What we learned from Monte Carlo 2020

From star performances to disappointments and ice lessons

Monte Carlo Rally podium 2020

After an epic 2020 World Rally Championship season-opener in Monte Carlo, we’ve picked out the biggest talking points – and there were plenty to choose from…

This was Evans’ best drive yet

OK, Rally GB 2017 was very special – a Welshman dominating in Wales on the day his team finally won the titles it had been desperate for.

But you would expect that Welshman to be quick in Wales, and his team’s tyre supplier DMACK had thrown everything at making sure the rubber was perfect for that particular rally.

Did anyone expect that Welshman to come to Monte Carlo and lead for half the rally on his debut for a new employer? Did anyone expect Sebastien Ogier – unbeaten on this rally for six years up to 2020 – to be the second-best Toyota for so much of the weekend, and for it to take until the final stage for him to overcome his team-mate?

Evans was understandably disappointed at the finish on Sunday. He’d led into the final leg and ended up third, of course it stung.

But he should look back on this weekend and realise it was the rally of his life so far.

It’s not just Hyundai that has two elite drivers at the head of its 2020 line-up.

Tommi Makinen Elfyn Evans

Neuville has the grit for a title bid now

Three defeats in the three years that Hyundai has been a legitimate title contender has left Thierry Neuville looking a little flakey in the eyes of many.

Given how he started 2020, that’s an impression he’s out to banish.

The most impressive aspect of Neuville’s Monte Carlo win was that he had to repeatedly come from behind to achieve it.

SS2 seemed at the time like one of the drives of his life. On the toughest stage of the rally, he shrugged off the ice patches and the darkness to utterly destroy all rivals and emerge with a 19s lead.

That lead soon vanished in this gloriously topsy-turvy contest. But the fact Neuville twice – on both Friday and Saturday – came back from situations where the Toyotas seemed to have him on the ropes and be pulling away was a huge testament to his grit.

On Saturday in particular, when he found himself 16s off the lead, you half-expected Neuville to suggest he’d settle for third and some safe points for the championship.

Not a bit of it.

While he had gripes about both his ice notes and his car’s behaviour at different junctures, neither stopped Neuville from charging back.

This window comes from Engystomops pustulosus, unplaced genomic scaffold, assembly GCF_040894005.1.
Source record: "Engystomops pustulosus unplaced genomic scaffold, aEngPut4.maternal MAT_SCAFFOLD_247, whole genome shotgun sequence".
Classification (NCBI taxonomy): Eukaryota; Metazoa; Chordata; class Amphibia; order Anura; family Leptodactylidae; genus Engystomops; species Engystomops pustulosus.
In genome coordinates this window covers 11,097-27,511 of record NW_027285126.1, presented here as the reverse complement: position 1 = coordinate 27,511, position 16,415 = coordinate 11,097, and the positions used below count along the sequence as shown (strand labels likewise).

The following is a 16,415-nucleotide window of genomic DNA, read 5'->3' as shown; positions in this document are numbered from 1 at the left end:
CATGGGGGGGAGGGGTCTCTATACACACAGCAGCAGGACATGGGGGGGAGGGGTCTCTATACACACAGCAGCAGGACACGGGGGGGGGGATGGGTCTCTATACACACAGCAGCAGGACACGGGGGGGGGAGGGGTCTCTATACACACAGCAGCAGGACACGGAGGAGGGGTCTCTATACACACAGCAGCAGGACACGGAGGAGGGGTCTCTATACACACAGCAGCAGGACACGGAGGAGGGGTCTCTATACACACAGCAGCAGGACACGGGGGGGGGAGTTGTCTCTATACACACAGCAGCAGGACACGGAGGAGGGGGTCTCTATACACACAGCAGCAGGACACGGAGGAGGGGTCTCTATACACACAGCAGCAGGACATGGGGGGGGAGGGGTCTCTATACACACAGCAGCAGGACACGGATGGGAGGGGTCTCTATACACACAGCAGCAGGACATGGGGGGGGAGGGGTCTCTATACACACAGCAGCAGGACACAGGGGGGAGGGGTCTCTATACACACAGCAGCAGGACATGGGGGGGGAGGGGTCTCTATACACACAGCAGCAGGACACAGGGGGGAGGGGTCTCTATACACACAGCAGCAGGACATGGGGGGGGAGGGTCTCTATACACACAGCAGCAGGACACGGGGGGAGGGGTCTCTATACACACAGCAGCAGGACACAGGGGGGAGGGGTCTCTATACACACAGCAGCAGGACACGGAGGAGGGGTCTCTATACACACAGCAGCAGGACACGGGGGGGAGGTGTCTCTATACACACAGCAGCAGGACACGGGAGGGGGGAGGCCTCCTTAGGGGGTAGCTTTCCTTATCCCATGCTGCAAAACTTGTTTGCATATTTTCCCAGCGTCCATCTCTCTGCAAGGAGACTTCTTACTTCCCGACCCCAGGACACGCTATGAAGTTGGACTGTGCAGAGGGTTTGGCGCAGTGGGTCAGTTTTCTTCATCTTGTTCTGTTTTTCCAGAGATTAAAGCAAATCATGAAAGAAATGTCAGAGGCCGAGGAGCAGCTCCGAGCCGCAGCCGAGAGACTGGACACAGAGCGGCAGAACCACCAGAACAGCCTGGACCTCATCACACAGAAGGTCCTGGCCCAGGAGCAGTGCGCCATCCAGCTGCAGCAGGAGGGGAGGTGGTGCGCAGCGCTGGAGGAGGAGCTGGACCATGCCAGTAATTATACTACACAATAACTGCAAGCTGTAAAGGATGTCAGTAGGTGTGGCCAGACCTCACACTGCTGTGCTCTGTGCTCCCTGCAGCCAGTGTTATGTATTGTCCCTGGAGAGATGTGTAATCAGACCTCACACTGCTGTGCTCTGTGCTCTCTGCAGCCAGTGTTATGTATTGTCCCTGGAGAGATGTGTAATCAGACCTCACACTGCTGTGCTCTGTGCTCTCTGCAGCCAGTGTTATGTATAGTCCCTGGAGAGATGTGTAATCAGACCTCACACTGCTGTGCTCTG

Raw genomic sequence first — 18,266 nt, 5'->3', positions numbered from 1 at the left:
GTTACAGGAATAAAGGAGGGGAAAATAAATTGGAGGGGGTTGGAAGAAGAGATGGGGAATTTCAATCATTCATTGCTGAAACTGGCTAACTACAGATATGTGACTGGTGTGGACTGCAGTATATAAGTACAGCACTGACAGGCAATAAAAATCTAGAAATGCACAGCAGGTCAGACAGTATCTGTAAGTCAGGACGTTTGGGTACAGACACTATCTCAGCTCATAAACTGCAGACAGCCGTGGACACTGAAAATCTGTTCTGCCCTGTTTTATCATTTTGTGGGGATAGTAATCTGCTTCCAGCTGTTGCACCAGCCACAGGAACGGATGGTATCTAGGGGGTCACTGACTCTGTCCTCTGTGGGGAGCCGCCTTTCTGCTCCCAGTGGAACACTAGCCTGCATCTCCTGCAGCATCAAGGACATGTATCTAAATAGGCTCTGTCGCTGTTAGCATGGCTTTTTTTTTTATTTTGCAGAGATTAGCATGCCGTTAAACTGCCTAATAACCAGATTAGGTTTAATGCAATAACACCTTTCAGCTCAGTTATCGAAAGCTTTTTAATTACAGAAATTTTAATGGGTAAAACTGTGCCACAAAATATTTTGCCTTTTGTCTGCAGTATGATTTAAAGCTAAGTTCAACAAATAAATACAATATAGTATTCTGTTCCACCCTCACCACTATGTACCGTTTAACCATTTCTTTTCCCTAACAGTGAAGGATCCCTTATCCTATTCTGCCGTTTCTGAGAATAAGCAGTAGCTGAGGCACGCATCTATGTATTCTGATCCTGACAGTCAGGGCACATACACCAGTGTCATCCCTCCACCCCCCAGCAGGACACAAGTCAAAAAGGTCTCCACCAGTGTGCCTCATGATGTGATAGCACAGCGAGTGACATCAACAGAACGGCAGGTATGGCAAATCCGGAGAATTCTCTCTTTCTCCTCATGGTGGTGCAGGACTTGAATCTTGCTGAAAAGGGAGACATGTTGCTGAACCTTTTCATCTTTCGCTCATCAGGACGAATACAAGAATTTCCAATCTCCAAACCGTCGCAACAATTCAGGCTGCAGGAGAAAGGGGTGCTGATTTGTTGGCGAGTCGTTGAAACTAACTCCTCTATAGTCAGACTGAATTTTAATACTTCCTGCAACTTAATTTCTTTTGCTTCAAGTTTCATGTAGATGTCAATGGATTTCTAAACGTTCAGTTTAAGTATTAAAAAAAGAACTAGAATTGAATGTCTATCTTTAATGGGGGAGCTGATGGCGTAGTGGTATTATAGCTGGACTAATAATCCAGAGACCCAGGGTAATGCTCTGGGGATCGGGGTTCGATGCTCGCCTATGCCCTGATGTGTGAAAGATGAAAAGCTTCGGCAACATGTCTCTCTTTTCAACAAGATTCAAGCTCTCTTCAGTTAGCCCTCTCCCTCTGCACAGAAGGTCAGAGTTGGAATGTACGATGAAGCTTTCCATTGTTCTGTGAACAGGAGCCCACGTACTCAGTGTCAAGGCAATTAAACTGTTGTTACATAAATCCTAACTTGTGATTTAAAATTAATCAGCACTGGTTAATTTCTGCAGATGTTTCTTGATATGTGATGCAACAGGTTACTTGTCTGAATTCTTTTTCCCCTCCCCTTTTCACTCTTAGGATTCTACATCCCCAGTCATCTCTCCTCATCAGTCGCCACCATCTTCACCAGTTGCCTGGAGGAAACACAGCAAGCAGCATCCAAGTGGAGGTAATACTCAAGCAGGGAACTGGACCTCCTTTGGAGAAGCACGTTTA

Admittedly he had the advantage of being the only top driver with team/car continuity from 2019. At one point he finished a stage suggesting his Hyundai’s sheer length made it awkward for that particular piece of road. It was hard not to think he was probably the only frontrunner familiar enough with his 2020 car to make that sort of judgement.

But this was not a triumph of car familiarity. This was a triumph of determination and sheer speed, and one that bodes very well for Neuville’s title chances.

Thierry Neuville

WRC stars are only ever centimeters from disaster

What a relief that Ott Tänak and Martin Järveoja escaped their horrifying Friday crash unhurt. It was another enormous tribute to modern WRC safety standards.

The ample spectator footage of the accident showed that what ended up as Tänak’s Hyundai ploughing off the road at high speed, launching into the air, felling a tree and plunging down a rock face had begun as the car just getting a little unsettled over bumps, going off the ideal line and exiting a corner slightly wide.

It underlined that the leading WRC crews are always so close to the limit that it only takes a few centimeters of errant positioning to end up in major strife.

The crash means Tänak is on zero points and already 30 behind Hyundai team-mate Neuville.

Given that Tänak always has the potential to unleash a run of crushing wins when fully comfortable, that points deficit isn’t a huge drama yet.

But the reigning champion started the weekend admitting he still had a lot to learn about his Hyundai.

In that context, the loss of 11-and-a-bit stages of getting more familiar with the car is potentially more costly than the early 30-point deficit.

Melting ice was this year’s wildcard

So many Monte Carlo Rallies have twisted on unexpected stretches of ice and snow costing drivers time or rewarding/punishing tire gambles.

This year it was a surprise lack of ice that led to some of the biggest performance swings.

Drivers were left bemoaning their gravel notes on Friday morning in particular when it turned out that in the unseasonably warm temperatures many stretches of ice had melted before they got there.